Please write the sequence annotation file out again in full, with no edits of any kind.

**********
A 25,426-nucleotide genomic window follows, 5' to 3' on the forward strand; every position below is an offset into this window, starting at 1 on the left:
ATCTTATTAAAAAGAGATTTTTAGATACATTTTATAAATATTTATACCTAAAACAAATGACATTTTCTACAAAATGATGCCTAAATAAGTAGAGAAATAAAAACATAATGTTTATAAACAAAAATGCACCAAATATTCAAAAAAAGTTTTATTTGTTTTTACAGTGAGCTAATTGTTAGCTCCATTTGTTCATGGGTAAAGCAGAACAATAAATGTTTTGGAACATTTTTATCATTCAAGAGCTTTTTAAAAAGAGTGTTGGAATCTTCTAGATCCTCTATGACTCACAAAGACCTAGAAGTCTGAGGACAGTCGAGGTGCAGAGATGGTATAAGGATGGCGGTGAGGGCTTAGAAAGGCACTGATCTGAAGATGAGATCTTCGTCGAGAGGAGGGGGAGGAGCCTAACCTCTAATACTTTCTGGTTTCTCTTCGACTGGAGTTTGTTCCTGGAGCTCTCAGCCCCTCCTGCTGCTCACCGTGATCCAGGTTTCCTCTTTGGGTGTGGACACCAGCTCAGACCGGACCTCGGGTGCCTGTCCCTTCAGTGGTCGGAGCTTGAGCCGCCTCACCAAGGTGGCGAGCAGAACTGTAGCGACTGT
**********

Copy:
A 25,426-nucleotide genomic window follows, 5' to 3' on the forward strand; every position below is an offset into this window, starting at 1 on the left:
ATCTTATTAAAAAGAGATTTTTAGATACATTTTATAAATATTTATACCTAAAACAAATGACATTTTCTACAAAATGATGCCTAAATAAGTAGAGAAATAAAAACATAATGTTTATAAACAAAAATGCACCAAATATTCAAAAAAAGTTTTATTTGTTTTTACAGTGAGCTAATTGTTAGCTCCATTTGTTCATGGGTAAAGCAGAACAATAAATGTTTTGGAACATTTTTATCATTCAAGAGCTTTTTAAAAAGAGTGTTGGAATCTTCTAGATCCTCTATGACTCACAAAGACCTAGAAGTCTGAGGACAGTCGAGGTGCAGAGATGGTATAAGGATGGCGGTGAGGGCTTAGAAAGGCACTGATCTGAAGATGAGATCTTCGTCGAGAGGAGGGGGAGGAGCCTAACCTCTAATACTTTCTGGTTTCTCTTCGACTGGAGTTTGTTCCTGGAGCTCTCAGCCCCTCCTGCTGCTCACCGTGATCCAGGTTTCCTCTTTGGGTGTGGACACCAGCTCAGACCGGACCTCGGGTGCCTGTCCCTTCAGTGGTCGGAGCTTGAGCCGCCTCACCAAGGTGGCGAGCAGAACTGTAGCGACTGT